SAN FRANCISCO, California December 4, 2019 (CMC) – US Democratic Presidential candidate, Kamala Harris on Tuesday said she was terminating her bid for the Democratic Party’s nominee in next year’s US Presidential Election.
Harris, 55, the daughter of a Jamaican father and Indian mother, who represents California in the US Senate, said was suspending her campaign because of lack of funding.
She described, in a statement, her decision to quit the race as “one of the hardest decisions of my life”, adding that her campaign “simply doesn’t have the financial resources we need to continue”.
“I’m not a billionaire,” said Harris, a former attorney general of California and former San Francisco district attorney. “I can’t fund my own campaign. And, as the campaign has gone on, it’s become harder and harder to raise the money we need to compete.”
“In good faith, I can’t tell you, my supporters and volunteers, that I have a path forwar, if I don’t believe I do,” continued Harris, who was elected to the US Senate in 2016. “So, to you, my supporters, it is with deep regret — but also with deep gratitude — that I am suspending my campaign today.”
Harris’s departure from the Democratic Party’s nomination leaves 15 candidates in the race, including former US Vice President, Joe Biden, who is considered the front-runner.
In late July, Harris joined with New York Congressman, Jerrold Nadler, Chairman of the House Judiciary Committee, in introducing the Marijuana Opportunity Reinvestment and Expungement Act, considered to be one of the most comprehensive marijuana reform bills ever introduced in the US Congress.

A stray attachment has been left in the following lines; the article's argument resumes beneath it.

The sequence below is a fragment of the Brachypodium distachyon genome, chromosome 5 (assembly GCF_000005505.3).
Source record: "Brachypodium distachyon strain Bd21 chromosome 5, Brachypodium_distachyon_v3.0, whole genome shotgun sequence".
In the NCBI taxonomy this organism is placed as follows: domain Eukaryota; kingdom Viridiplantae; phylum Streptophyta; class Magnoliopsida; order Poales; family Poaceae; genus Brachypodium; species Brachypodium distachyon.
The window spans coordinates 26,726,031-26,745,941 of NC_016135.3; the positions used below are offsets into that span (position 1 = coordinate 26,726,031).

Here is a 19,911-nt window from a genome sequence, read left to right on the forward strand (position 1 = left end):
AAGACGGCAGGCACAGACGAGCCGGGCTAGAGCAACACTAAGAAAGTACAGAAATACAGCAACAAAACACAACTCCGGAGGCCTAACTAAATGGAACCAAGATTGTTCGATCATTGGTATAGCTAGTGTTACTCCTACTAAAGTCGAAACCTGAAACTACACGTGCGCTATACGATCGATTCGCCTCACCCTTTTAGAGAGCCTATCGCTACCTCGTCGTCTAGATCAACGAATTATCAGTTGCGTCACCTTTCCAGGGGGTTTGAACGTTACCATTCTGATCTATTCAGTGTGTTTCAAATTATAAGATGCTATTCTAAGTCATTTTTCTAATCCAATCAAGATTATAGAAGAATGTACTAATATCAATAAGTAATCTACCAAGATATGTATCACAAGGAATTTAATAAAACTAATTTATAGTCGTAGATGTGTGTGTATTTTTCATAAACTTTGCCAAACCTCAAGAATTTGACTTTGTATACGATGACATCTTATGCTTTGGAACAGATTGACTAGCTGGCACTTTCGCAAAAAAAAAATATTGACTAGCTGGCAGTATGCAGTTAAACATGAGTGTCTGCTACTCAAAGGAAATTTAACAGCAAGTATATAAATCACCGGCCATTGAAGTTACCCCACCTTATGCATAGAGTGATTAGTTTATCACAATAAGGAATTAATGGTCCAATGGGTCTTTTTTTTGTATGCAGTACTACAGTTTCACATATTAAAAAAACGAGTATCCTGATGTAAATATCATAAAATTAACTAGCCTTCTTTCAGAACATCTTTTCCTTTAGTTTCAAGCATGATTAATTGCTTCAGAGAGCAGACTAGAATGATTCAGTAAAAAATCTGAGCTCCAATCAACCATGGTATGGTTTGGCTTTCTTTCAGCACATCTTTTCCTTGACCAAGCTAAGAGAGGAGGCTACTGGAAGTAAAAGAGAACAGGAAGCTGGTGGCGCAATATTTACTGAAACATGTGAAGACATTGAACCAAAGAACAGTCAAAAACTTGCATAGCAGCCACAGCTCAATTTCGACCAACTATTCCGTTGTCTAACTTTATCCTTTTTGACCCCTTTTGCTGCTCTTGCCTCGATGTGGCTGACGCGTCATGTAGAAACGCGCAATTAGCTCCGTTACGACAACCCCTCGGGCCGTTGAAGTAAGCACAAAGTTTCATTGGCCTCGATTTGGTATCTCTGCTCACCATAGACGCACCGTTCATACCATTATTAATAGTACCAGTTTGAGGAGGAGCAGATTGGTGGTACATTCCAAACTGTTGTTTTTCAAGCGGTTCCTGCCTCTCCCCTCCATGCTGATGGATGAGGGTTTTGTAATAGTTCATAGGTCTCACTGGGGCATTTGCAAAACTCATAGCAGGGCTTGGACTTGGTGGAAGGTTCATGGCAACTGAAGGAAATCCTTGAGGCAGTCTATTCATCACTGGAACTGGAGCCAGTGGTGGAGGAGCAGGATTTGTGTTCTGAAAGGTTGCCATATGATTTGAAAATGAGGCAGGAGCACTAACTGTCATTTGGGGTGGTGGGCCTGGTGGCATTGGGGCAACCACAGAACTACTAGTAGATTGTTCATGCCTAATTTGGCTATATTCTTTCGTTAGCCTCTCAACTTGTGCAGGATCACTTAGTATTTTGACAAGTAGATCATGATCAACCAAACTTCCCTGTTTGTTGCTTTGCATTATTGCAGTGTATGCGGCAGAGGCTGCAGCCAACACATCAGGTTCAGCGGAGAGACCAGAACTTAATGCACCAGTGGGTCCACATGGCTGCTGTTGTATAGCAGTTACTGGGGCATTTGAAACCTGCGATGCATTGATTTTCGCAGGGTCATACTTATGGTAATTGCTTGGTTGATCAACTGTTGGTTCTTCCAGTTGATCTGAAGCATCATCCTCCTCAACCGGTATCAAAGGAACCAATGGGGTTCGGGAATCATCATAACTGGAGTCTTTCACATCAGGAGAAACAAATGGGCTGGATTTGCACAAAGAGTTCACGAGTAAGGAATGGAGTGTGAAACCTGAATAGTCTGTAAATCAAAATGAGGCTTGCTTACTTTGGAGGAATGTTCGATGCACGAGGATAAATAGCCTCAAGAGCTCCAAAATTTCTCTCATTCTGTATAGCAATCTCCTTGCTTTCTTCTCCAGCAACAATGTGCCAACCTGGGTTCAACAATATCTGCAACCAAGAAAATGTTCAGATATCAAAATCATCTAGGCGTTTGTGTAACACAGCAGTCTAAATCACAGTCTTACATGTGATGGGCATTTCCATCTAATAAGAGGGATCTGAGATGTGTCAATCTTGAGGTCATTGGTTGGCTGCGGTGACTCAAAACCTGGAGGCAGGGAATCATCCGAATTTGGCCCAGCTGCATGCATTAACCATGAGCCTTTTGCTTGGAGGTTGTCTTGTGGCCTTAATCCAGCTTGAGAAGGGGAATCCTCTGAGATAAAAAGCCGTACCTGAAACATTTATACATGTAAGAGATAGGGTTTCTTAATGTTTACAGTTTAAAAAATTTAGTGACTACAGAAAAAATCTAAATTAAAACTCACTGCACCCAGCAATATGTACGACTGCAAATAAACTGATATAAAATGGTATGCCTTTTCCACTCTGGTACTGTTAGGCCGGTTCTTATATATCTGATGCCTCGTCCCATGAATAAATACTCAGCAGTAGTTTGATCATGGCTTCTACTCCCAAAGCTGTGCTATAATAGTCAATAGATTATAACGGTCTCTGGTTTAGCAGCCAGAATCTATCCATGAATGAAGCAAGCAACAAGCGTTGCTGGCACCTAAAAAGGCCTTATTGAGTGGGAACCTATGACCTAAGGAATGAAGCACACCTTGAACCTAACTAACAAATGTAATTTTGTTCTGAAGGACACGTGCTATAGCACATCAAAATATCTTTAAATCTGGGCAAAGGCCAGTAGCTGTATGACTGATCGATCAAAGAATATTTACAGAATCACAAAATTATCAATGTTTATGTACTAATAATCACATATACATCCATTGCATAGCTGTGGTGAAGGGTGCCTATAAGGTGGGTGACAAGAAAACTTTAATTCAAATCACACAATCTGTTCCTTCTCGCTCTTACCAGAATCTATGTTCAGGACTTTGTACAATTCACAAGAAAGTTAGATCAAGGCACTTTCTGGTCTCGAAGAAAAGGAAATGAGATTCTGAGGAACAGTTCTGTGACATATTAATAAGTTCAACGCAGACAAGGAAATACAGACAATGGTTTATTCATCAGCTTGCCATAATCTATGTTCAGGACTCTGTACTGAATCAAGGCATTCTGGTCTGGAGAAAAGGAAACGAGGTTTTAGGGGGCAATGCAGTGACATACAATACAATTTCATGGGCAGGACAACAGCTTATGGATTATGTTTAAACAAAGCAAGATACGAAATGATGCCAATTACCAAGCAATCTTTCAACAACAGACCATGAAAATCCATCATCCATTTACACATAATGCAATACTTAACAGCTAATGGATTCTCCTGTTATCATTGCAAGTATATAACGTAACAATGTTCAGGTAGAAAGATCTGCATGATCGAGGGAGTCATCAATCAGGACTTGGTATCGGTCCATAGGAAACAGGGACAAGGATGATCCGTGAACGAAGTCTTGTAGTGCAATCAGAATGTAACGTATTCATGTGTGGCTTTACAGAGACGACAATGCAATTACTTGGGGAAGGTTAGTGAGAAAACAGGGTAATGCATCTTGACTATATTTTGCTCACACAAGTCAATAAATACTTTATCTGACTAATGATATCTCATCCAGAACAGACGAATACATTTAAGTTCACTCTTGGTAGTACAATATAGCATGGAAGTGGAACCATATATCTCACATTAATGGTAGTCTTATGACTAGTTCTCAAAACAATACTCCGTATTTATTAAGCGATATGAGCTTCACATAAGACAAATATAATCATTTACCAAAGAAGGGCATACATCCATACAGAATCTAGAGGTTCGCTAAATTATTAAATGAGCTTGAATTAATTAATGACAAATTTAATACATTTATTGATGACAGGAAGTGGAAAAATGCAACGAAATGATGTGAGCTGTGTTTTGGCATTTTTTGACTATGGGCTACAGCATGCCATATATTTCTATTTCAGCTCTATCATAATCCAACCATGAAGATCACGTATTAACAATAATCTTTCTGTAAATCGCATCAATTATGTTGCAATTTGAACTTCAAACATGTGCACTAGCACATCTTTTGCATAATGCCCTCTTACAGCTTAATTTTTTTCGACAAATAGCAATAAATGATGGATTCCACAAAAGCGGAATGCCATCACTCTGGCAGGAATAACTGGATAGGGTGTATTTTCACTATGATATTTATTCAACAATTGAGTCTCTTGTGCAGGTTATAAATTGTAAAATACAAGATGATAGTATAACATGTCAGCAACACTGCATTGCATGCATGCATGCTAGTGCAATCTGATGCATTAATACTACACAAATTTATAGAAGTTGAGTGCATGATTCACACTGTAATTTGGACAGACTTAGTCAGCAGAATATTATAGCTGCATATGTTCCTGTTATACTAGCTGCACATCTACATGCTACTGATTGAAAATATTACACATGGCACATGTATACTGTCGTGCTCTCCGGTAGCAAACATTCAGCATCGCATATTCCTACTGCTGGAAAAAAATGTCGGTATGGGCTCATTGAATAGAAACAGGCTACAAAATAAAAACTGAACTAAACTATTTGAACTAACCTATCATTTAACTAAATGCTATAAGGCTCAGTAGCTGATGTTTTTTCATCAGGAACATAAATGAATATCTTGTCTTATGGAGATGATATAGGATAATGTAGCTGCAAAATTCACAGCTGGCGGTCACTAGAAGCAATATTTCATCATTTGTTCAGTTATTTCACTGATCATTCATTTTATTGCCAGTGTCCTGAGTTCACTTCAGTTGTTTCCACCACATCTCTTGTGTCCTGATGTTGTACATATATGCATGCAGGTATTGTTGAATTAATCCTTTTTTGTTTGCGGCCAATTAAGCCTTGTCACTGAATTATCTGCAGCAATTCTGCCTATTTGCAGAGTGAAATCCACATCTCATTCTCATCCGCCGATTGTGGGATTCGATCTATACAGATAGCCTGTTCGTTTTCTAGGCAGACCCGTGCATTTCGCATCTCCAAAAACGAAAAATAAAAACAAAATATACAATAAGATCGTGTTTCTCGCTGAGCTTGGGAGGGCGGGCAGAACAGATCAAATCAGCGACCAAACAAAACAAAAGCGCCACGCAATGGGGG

“Times have changed; marijuana should not be a crime,” said Harris then. “We need to start regulating marijuana, and expunge marijuana convictions from the records of millions of Americans, so they can get on with their lives.“
Harris said then, that Caribbean and other immigrants will also benefit from the Marijuana Opportunity Reinvestment and Expungement Act, “as they will no longer be subject to deportation or citizenship denial, based on even a minor marijuana offense.”
In addition, she said the Act also ensures that all benefits in the law are available to juvenile offenders.
In July, Harris was among over 20 Democratic candidates competing in a crowded field in the 2020 US presidential race.
If she had secured the Democratic Party’s nomination, she would have been the first African American woman to be a major party’s nominee.
In 1972, the late Shirley Anita Chisholm, the daughter of a Barbadian mother and a Guyanese father, became the first Caribbean and African American candidate to seek nomination from a major US political party for President of the United States.